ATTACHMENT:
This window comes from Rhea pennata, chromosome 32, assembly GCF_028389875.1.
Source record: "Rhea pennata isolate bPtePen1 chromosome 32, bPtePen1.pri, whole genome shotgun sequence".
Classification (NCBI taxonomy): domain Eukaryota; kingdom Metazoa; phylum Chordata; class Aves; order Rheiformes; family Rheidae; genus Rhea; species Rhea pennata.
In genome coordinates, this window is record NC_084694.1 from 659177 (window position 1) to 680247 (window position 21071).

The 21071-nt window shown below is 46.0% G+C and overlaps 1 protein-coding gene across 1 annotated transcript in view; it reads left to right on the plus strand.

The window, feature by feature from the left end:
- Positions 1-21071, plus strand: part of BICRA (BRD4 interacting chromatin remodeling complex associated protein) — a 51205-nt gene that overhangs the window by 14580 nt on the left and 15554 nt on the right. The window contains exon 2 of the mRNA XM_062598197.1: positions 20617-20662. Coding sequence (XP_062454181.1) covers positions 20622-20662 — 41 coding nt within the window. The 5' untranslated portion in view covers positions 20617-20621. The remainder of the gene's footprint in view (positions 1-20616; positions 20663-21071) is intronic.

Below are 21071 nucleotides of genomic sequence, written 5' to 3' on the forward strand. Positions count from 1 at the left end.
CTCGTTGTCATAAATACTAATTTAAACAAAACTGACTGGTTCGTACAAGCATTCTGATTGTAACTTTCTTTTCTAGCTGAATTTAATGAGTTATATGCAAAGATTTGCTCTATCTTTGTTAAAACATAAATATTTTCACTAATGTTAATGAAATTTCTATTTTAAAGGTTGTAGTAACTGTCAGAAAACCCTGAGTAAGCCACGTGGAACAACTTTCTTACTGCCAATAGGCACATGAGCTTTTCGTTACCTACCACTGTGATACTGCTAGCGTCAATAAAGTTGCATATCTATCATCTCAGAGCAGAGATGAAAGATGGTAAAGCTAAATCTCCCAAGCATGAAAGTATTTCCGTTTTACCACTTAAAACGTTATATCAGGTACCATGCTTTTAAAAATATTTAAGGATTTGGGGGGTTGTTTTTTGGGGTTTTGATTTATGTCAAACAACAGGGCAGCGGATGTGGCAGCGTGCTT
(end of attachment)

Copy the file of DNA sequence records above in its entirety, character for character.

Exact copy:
This window comes from Rhea pennata, chromosome 32, assembly GCF_028389875.1.
Source record: "Rhea pennata isolate bPtePen1 chromosome 32, bPtePen1.pri, whole genome shotgun sequence".
Classification (NCBI taxonomy): domain Eukaryota; kingdom Metazoa; phylum Chordata; class Aves; order Rheiformes; family Rheidae; genus Rhea; species Rhea pennata.
In genome coordinates, this window is record NC_084694.1 from 659177 (window position 1) to 680247 (window position 21071).

The 21071-nt window shown below is 46.0% G+C and overlaps 1 protein-coding gene across 1 annotated transcript in view; it reads left to right on the plus strand.

The window, feature by feature from the left end:
- Positions 1-21071, plus strand: part of BICRA (BRD4 interacting chromatin remodeling complex associated protein) — a 51205-nt gene that overhangs the window by 14580 nt on the left and 15554 nt on the right. The window contains exon 2 of the mRNA XM_062598197.1: positions 20617-20662. Coding sequence (XP_062454181.1) covers positions 20622-20662 — 41 coding nt within the window. The 5' untranslated portion in view covers positions 20617-20621. The remainder of the gene's footprint in view (positions 1-20616; positions 20663-21071) is intronic.

Below are 21071 nucleotides of genomic sequence, written 5' to 3' on the forward strand. Positions count from 1 at the left end.
CTCGTTGTCATAAATACTAATTTAAACAAAACTGACTGGTTCGTACAAGCATTCTGATTGTAACTTTCTTTTCTAGCTGAATTTAATGAGTTATATGCAAAGATTTGCTCTATCTTTGTTAAAACATAAATATTTTCACTAATGTTAATGAAATTTCTATTTTAAAGGTTGTAGTAACTGTCAGAAAACCCTGAGTAAGCCACGTGGAACAACTTTCTTACTGCCAATAGGCACATGAGCTTTTCGTTACCTACCACTGTGATACTGCTAGCGTCAATAAAGTTGCATATCTATCATCTCAGAGCAGAGATGAAAGATGGTAAAGCTAAATCTCCCAAGCATGAAAGTATTTCCGTTTTACCACTTAAAACGTTATATCAGGTACCATGCTTTTAAAAATATTTAAGGATTTGGGGGGTTGTTTTTTGGGGTTTTGATTTATGTCAAACAACAGGGCAGCGGATGTGGCAGCGTGCTT